A statement from the taxpayer-backed lender said the chief executive would receive a bonus of £963,000.

But the bank admitted he would still be eligible for up to £4.8 million under a long-term incentive plan (LTIP).

When added to his £1.2 million salary and £420,000 pension, his pay for last year could total £7.38 million.

General Secretary of the Rail Maritime and Transport union, Bob Crow, said: “The Royal Bank of Scotland is owned by the country. To give someone £1m and then to give them a massive bonus on top, while public sector workers get a pay freeze and their pension contributions go up, I have got to say that is a complete disgrace.

“What a kick in the face to those people who deliver a public service for our people in this country.”

Eighty per cent of the bank is owned by UK taxpayers and the company that runs it for the government said the bonus showed Hester’s work “towards rebuilding RBS”.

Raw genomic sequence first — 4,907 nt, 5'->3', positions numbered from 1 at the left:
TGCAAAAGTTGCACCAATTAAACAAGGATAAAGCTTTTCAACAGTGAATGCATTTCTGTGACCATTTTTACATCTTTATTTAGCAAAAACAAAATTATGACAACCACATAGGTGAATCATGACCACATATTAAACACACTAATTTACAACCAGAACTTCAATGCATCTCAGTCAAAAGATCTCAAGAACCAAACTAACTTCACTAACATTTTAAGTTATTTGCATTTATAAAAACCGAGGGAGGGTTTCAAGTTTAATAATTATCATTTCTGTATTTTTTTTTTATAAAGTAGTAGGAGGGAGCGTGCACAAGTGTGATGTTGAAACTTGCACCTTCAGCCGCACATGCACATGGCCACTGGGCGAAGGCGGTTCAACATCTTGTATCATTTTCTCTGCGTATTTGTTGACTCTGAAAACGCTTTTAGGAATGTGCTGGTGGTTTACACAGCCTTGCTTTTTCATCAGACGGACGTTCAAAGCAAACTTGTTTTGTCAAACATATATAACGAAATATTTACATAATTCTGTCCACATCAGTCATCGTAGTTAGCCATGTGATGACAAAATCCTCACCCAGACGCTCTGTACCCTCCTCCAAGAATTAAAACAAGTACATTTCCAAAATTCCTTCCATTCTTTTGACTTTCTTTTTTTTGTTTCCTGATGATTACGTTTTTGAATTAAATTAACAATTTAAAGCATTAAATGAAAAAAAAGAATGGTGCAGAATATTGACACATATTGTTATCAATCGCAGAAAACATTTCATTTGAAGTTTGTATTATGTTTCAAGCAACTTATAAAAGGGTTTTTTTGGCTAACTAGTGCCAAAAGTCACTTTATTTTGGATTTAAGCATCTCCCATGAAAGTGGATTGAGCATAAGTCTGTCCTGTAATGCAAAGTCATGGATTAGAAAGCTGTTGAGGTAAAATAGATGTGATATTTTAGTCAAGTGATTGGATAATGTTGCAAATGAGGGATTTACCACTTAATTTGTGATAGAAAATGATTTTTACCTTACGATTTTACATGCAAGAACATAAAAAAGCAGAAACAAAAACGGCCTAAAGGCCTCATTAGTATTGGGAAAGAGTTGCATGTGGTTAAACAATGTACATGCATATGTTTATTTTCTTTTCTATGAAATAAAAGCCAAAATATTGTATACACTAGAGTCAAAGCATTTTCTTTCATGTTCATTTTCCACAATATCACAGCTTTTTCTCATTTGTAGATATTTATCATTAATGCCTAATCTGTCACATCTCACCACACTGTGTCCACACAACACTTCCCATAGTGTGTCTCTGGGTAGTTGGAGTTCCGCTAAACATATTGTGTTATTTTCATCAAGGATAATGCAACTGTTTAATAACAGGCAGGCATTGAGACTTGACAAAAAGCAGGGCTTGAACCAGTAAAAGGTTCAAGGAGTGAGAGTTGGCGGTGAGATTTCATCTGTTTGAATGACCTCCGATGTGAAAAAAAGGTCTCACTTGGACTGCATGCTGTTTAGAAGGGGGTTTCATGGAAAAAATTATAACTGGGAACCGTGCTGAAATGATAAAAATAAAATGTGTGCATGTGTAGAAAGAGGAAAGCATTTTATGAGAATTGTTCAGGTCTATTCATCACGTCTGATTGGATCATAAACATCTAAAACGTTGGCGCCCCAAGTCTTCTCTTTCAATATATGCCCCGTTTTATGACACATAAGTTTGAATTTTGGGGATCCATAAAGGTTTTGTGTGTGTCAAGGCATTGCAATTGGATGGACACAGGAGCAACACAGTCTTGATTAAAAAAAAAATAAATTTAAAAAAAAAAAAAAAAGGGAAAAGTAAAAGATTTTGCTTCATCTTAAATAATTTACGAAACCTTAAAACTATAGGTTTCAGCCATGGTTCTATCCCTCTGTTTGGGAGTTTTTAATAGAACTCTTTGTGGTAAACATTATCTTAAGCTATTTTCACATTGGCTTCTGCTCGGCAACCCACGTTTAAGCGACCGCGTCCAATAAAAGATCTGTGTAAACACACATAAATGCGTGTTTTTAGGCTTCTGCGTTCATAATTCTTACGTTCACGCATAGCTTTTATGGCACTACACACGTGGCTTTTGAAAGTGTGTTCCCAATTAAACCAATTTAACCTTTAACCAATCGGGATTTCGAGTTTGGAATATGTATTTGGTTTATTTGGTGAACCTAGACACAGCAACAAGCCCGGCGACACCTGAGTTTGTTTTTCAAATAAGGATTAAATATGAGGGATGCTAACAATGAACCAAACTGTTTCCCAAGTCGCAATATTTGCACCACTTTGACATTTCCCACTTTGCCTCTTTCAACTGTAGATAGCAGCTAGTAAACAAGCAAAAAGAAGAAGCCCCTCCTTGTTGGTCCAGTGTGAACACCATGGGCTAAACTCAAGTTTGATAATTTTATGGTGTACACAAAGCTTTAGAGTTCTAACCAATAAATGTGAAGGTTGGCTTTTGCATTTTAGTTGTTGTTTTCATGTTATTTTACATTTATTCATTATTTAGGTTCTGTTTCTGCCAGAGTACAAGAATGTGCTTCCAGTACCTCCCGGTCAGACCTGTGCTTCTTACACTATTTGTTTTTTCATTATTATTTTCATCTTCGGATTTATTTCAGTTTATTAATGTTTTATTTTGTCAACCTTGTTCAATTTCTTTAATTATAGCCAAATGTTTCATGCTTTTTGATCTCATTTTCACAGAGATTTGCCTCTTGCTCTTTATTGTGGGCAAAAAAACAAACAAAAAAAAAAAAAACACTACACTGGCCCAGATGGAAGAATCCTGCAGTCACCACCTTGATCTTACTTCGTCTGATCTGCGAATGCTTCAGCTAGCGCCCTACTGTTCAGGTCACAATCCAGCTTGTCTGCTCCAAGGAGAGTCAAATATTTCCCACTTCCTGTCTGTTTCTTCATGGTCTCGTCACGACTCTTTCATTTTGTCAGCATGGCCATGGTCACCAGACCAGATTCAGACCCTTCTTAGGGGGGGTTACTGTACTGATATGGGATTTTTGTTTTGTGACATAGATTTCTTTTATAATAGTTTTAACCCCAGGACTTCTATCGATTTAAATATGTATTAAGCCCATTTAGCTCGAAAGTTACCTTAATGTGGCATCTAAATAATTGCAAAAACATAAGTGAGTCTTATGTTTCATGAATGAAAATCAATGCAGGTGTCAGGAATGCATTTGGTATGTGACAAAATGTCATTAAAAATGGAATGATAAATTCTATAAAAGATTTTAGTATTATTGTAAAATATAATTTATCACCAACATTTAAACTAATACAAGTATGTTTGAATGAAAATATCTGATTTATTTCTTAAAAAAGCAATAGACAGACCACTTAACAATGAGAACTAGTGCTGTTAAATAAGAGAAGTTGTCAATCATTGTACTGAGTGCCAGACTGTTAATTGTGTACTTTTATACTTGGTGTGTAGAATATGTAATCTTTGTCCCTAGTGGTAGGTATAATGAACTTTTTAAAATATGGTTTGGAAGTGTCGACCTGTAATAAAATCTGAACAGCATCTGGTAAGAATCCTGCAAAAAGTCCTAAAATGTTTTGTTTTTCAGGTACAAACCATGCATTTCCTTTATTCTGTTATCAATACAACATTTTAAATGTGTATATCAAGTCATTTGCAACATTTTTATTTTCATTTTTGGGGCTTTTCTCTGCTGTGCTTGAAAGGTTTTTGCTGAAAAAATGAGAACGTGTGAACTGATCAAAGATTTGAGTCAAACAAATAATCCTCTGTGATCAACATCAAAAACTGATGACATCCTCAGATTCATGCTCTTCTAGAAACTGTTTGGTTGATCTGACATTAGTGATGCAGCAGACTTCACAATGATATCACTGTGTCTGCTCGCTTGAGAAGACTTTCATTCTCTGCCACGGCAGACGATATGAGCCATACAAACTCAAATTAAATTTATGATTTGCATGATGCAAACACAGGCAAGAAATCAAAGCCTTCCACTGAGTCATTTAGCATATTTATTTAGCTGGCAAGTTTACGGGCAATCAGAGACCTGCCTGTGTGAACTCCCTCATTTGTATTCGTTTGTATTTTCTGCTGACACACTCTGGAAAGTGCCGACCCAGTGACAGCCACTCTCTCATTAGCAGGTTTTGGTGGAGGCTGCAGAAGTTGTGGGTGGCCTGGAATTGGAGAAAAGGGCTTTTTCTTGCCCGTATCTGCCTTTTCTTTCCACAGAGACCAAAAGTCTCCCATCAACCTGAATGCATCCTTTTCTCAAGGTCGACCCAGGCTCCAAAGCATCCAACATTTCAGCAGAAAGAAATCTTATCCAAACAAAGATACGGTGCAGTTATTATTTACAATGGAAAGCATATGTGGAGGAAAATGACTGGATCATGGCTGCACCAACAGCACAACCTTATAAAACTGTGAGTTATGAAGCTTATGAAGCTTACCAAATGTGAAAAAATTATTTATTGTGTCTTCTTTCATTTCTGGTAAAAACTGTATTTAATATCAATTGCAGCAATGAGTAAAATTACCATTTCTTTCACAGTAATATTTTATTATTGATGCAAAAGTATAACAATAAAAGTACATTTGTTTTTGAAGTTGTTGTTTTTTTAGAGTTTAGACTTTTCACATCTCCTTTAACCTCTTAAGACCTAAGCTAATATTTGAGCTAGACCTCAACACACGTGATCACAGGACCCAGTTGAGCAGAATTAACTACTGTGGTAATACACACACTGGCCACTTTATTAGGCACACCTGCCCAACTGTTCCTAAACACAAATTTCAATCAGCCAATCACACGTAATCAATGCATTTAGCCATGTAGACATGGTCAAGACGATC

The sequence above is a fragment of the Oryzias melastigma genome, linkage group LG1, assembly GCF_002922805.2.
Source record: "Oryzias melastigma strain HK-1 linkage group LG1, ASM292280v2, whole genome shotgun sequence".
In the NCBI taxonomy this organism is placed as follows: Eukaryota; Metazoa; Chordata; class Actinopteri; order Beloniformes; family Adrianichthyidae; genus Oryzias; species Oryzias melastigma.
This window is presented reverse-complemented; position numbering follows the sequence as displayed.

If Hester receives the maximum LTIP grant this year, he will have received a total of £27.5 million from the award since he was made chief executive in October 2008.

But because RBS’s share price has collapsed in the last 12 months, the actual value is likely to be lower.

Political pressure has mounted in the last two weeks for Hester’s annual bonus – which could have been £1.66 million – to be cut.

Jeremy Browne, the Foreign Office Minister said the bank chief earned in three days the equivalent of one year’s pay for a soldier in Afghanistan.

He added: “He is working for a company which is five sixths owned by us, the taxpayer, and I think he has to think like a public servant, not like someone who’s there to line their own pocket.

“He needs to think like a public servant who has a duty to his country, not just his own wealth.

“No-one’s forcing him to take this money. He could struggle on with £1.2m.”